College Students: Is That Blank Word Document Making You Anxious Yet?

No matter what your major, you're going to find yourself staring at a blank Word document someday soon.  And the blank Word document will stare right back at you, disdainfully, waiting for you to finally sputter out a few words.
Starting from scratch and staring at that blank page is one of the most frustrating parts of writing a paper in college.  (This just in: it's also one of the most frustrating parts of writing a blog post 5 years after finishing college.)  It's always made me anxious: what if writer's block kicks in hardcore and I can't write anything?  What if I get a 0 on the assignment?  What'll happen to my grades?  What'll happen to my scholarships?!
So, just in time for the beginning of the fall semester, here are a few ways go from blank page to "Okay, at least I started!":


Why Didn’t I Panic During the Earthquake?

So, you're probably tired of hearing the word "earthquake" by now.
Well, me too.  But this is an anxiety blog, and Tuesday's earthquake undoubtedly shook our collective nerves, so bypassing the topic completely would be a seismic error. (Oh, and please don't find fault in my shaky puns.)
Ahem.  Okay, enough of that.
So, where were you when it happened?  Were you anxious?  I personally know two people who were (at least temporarily) convinced that the earthquake was an internal medical condition.  One woman I know thought she was having a stroke (she was doing paperwork on her desk at the time and everything looked all wobbly and distorted), and a friend from college with a history of vertigo thought she was getting a severe dizzy spell.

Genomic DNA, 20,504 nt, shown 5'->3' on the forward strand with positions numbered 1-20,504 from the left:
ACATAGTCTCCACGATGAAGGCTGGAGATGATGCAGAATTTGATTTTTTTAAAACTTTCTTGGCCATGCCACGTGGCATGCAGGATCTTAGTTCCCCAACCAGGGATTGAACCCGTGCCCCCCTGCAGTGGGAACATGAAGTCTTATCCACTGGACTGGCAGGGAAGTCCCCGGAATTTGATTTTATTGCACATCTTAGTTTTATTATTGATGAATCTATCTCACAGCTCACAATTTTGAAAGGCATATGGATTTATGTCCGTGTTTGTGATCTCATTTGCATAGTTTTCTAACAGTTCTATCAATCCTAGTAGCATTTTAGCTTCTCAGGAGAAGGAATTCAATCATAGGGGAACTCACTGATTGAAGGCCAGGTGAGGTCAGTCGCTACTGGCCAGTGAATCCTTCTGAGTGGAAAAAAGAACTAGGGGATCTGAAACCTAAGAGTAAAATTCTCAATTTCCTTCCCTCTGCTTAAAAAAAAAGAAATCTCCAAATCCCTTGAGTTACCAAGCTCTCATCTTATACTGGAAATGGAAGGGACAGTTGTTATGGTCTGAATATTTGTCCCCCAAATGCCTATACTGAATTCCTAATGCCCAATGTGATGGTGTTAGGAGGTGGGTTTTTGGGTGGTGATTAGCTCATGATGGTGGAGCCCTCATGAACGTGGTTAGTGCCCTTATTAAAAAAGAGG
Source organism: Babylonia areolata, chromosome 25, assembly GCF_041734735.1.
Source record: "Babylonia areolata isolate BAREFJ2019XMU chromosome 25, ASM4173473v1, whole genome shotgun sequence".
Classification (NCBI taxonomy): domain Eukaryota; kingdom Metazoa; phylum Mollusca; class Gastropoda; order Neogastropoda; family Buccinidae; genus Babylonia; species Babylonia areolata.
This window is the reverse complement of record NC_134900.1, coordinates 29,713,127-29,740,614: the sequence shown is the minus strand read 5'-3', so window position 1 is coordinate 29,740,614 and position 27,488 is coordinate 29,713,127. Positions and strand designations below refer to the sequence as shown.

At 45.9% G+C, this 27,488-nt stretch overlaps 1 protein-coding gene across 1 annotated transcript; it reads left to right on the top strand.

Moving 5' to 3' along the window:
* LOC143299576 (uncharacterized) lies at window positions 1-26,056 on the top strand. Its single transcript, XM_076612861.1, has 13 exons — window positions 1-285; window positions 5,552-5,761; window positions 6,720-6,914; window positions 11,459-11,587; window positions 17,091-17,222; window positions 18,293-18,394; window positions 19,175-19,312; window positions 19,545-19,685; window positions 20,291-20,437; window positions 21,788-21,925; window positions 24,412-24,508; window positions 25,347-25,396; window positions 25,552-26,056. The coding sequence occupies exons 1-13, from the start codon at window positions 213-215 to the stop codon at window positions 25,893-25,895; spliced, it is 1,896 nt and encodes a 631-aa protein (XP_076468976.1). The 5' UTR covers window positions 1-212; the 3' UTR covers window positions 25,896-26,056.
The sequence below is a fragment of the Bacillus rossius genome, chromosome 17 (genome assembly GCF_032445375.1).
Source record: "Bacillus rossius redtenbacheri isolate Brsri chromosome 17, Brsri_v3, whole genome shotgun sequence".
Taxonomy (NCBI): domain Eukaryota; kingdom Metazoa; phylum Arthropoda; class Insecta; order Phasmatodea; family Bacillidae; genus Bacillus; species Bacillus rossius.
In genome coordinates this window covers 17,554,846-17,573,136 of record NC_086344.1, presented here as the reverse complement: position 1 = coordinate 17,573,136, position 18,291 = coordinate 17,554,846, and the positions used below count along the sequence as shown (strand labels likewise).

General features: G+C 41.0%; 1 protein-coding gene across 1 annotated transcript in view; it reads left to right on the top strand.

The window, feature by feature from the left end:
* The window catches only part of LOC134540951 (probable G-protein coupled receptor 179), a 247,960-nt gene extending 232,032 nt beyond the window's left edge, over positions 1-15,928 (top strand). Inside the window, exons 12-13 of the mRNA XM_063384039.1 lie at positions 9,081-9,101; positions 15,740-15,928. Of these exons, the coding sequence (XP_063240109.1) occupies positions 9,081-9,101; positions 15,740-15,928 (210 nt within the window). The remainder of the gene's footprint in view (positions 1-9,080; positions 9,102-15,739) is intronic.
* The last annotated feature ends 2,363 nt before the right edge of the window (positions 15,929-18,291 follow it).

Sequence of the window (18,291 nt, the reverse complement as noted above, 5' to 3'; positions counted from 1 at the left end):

I can't imagine how many people have similar stories about how the earthquake, an external condition, tricked their body into believing that something was fouling up on the inside.  (Sounds a bit like the way some panic attacks operate, no?)


Where Does the Word “Anxiety” Come From?

Here on this blog (and on PsychCentral in general), we throw around a lot of the same words.  Words like "anxiety," "panic,""agoraphobia."  And words like "spiritual," "cope," and "medicine."
You may know what those words mean, but do you know where they came from?
I participated in the #mhsm chat on Twitter last Wednesday night, and the topic was spirituality and mental health.  Now, let me make this clear: I'm agnostic on the whole God vs. No God debate and I reject religion.  It's just not for me.  But I'll play around with the concept of spirituality once in awhile.
And sometimes, when I explain to others that I am agnostic, irreligious, and spiritual, I get some funny looks.  Looks that say, "Hey!  Spiritual doesn't go along with those other two words!  Violation!"


The Month(s) After My General Practitioner Prescribed Paxil

(Note: This is the third post in a short series in which I recount my first experiences with Paxil. Posts one and two can be found here and here.)
Two or three weeks into my Paxil treatment and I'd only had two or three panic attacks.  Amazing, right? That's a big step up from having daily ones.
Well, maybe they became so few & far between because I didn't have time to panic: I slept for 12+ hours every night during the first few weeks on Paxil.
Time passes pretty damn quickly when you're asleep more than you're awake.


The Day (After) My General Practitioner Prescribed Paxil

(Note: This is the second post in a short series in which I recount my first experiences with Paxil. The first post can be found here.)
I was a junior in college, panic was making a daily appearance, and I was relying on Xanax for each attack.  So, when my doctor prescribed Paxil, I accepted it with open arms.  But in the long run, all I got was a big hug from Big Pharma.
It started off innocently enough. My


The Day My General Practitioner Prescribed Paxil

I found myself reading this news story the other day and furiously nodding my head during the intro: "Nearly 80 percent of all prescriptions for antidepressants are written by non-psychiatrist providers."
Me! That's me; I got my first Paxil script from a general practitioner. I fall within that category. My Paxil prescription was part of that 80%.
And I didn't really know what I was getting into -- mentally, physically, OR financially.
Let's go back to that fateful day.